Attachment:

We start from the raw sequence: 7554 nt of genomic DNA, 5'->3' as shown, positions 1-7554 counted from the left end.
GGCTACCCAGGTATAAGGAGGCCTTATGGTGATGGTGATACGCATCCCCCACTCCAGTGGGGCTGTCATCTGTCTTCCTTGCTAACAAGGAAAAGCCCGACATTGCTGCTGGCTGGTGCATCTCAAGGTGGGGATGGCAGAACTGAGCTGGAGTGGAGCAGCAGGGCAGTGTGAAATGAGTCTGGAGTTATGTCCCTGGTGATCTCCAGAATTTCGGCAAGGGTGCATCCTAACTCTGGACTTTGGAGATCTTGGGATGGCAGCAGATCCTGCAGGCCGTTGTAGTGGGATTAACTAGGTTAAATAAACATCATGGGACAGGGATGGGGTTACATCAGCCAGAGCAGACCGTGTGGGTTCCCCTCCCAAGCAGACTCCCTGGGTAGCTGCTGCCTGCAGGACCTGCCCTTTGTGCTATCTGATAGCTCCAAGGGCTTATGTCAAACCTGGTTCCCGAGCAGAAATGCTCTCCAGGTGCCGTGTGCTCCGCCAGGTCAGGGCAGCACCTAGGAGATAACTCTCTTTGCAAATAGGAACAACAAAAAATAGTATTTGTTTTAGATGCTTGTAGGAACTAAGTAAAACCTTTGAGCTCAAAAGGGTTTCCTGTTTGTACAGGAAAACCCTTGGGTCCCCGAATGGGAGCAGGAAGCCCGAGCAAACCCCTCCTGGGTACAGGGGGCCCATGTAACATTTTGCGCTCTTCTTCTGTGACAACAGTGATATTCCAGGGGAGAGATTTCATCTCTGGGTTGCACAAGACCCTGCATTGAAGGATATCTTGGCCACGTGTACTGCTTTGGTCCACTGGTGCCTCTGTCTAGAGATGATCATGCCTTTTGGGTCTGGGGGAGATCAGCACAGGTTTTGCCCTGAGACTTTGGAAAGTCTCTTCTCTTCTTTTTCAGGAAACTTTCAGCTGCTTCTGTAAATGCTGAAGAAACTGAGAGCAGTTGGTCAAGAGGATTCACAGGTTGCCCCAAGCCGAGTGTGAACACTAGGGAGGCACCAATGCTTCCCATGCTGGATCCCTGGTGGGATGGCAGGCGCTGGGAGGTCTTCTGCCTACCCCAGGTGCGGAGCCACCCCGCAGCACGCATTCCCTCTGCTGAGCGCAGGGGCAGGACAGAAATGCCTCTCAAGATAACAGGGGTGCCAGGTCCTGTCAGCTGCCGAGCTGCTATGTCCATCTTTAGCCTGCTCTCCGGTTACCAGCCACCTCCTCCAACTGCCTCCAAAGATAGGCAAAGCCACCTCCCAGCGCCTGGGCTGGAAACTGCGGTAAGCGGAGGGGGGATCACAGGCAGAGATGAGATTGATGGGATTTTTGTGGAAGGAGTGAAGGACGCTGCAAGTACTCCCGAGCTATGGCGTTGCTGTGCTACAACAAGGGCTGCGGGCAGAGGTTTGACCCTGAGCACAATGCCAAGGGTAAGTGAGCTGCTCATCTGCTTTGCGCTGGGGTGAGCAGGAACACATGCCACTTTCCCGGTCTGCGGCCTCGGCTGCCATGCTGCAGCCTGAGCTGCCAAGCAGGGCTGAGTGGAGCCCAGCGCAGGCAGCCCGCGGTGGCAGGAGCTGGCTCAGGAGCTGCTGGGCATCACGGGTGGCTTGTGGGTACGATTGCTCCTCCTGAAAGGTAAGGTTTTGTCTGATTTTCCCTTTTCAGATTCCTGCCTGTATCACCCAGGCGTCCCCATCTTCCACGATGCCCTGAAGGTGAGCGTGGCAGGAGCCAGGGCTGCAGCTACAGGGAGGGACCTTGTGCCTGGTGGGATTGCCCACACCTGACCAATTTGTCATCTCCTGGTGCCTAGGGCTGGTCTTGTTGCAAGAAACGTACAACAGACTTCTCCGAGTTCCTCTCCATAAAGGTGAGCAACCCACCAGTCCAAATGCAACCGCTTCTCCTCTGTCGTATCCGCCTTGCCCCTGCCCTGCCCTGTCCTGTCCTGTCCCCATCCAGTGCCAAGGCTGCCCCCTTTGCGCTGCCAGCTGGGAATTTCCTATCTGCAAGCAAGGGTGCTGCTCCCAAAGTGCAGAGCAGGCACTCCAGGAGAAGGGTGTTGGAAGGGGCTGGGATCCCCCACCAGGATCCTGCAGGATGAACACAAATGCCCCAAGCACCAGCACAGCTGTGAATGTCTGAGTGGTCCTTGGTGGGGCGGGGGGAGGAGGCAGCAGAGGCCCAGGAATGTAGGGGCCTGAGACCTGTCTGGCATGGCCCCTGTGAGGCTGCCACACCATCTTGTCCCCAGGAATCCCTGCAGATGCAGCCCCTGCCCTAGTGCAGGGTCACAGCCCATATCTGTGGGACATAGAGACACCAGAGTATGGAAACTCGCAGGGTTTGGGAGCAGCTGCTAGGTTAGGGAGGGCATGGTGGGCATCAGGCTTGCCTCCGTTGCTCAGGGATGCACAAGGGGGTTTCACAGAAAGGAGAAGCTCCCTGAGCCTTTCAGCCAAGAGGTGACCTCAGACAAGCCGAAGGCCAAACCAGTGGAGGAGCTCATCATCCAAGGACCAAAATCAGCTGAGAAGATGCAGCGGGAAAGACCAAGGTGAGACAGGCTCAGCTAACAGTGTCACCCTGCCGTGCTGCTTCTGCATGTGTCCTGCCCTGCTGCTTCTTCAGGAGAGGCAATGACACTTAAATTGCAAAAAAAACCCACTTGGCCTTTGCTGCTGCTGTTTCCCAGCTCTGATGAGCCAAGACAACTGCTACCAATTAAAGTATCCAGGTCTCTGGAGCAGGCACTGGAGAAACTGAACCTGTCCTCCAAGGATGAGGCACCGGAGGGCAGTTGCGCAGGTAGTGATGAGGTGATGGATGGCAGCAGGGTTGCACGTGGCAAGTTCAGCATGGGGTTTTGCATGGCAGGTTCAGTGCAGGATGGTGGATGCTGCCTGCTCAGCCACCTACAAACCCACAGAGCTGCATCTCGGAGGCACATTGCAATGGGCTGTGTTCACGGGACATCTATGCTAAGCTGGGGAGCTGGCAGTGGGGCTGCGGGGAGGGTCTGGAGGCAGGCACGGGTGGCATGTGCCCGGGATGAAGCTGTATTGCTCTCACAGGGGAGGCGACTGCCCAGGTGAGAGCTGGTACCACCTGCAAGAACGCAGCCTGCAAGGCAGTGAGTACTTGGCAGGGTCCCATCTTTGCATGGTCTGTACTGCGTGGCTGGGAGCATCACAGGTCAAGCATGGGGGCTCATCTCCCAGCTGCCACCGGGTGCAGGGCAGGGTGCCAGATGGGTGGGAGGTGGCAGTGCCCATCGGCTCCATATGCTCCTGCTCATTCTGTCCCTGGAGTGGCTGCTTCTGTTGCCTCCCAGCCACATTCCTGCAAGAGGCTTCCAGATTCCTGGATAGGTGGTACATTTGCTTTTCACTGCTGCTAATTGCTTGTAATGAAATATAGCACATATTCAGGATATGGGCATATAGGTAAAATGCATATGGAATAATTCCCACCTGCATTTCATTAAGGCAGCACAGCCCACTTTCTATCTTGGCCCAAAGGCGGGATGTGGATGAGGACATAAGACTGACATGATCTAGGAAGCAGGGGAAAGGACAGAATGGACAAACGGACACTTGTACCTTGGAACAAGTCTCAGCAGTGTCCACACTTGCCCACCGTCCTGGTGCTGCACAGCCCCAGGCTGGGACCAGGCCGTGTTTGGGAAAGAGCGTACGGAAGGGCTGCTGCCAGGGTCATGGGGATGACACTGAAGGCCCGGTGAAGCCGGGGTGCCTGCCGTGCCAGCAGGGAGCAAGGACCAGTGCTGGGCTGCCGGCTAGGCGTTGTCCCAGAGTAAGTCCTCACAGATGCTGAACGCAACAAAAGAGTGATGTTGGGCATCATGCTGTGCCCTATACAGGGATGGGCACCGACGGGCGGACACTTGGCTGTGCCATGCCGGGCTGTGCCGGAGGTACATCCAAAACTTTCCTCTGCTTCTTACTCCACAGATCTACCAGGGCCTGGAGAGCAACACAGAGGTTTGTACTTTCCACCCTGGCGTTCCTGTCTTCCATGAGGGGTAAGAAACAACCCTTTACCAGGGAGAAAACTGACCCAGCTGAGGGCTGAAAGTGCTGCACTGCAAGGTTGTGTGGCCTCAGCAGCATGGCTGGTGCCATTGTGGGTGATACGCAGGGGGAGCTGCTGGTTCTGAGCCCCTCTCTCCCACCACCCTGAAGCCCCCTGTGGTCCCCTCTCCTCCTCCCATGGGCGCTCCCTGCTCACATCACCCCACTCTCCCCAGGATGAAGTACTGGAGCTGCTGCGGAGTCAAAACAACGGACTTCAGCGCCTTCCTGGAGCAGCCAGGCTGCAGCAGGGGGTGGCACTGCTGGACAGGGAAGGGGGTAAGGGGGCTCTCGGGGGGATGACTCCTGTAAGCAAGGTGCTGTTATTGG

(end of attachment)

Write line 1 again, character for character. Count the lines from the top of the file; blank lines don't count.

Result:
We start from the raw sequence: 7554 nt of genomic DNA, 5'->3' as shown, positions 1-7554 counted from the left end.